On access, I mentioned earlier that I am involved in DEIS schools. Currently, eight students from an adjacent DEIS school - Thomond community college, which the Acting Chairman will know - are in first year at LIT. We have provided a fund of just under €1 million for scholarships exclusive to DEIS pupils who otherwise might not be able to get to university. We believe that is a significant step for us to take. As we speak, approximately 55 or 60 students are on courses at LIT under that guise and we are delighted to be able to do that. It shows our intent to provide for people who otherwise might not attend university. The experience in the college is that those students often become the best students. They finish their course and always emerge with flying colours, which we are proud of.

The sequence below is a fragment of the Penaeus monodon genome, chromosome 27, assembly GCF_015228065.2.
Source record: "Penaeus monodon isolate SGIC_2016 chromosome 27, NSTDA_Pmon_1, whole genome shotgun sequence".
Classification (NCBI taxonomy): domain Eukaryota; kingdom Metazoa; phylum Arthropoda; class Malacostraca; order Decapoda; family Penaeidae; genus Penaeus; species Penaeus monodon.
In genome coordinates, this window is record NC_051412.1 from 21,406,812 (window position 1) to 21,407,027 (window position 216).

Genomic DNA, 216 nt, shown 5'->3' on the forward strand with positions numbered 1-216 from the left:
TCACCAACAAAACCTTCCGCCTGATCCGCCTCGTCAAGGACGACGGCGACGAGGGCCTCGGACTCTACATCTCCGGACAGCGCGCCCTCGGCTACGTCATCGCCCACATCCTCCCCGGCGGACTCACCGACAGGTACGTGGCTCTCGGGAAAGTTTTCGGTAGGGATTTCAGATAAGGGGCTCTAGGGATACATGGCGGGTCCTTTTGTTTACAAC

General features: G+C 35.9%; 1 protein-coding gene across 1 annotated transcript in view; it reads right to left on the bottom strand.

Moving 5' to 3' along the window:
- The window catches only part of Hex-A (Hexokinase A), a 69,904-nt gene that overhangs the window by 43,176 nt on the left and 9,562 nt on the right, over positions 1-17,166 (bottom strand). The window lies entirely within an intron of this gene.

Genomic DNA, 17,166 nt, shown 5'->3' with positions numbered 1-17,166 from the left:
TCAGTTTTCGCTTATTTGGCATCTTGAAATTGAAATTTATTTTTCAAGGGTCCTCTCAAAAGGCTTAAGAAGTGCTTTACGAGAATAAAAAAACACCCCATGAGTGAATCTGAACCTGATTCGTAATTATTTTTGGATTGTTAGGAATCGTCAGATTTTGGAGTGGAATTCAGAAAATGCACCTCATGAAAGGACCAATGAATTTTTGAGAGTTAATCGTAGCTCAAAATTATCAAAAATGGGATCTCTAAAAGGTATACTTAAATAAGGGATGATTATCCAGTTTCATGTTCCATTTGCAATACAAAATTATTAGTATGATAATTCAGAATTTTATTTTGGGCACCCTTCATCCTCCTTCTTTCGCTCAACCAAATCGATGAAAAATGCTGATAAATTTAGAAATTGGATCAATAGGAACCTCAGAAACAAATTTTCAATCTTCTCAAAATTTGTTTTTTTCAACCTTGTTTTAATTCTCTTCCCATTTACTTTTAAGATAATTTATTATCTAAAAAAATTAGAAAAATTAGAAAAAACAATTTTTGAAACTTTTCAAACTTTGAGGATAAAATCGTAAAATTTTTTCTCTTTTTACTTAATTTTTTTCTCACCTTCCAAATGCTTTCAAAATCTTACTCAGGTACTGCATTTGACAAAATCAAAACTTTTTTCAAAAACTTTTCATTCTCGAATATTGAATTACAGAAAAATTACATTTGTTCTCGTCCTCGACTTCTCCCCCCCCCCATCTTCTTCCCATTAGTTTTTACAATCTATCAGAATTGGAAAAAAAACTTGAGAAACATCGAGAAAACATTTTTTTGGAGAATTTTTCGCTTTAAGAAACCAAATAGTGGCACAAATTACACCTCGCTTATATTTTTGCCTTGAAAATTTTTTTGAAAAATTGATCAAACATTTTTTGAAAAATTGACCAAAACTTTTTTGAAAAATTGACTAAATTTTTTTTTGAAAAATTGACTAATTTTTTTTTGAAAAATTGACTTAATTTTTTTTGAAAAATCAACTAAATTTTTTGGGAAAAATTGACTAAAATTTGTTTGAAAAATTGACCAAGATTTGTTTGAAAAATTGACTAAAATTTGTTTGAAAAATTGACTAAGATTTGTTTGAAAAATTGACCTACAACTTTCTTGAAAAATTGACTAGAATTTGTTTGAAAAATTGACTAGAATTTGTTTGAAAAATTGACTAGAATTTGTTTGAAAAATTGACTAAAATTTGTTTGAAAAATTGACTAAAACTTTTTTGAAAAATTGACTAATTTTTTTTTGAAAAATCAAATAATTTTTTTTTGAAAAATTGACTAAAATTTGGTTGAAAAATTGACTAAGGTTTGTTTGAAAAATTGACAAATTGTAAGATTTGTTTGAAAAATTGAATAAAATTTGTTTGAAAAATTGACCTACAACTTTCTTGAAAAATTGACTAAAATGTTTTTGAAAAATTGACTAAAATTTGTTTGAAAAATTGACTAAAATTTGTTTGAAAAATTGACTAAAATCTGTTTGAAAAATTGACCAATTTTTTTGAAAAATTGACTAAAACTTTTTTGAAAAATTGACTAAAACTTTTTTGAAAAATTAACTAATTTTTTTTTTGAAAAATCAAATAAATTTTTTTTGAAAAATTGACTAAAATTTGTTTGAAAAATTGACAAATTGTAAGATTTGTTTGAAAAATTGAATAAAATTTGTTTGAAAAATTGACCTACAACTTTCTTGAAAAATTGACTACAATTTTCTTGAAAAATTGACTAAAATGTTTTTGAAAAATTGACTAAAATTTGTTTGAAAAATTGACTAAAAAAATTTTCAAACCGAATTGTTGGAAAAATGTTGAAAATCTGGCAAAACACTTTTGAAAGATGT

I hope I have answered all the questions that were asked.
I thank Mr. Brazil. Some of the themes he mentioned, such as apprenticeship and access, are ones on which we in the committee have had much engagement. I should also have welcomed Dr. Vincent Cunnane to the meeting. The committee will notify the Minister that it has had an engagement with Mr. Brazil. On behalf of the committee, I thank him for his engagement on the matter and wish him every success in his role.
I propose we suspend briefly to allow our guests for the next session to take their seats for the engagement with stakeholders on adult literacy. Is that agreed? Agreed.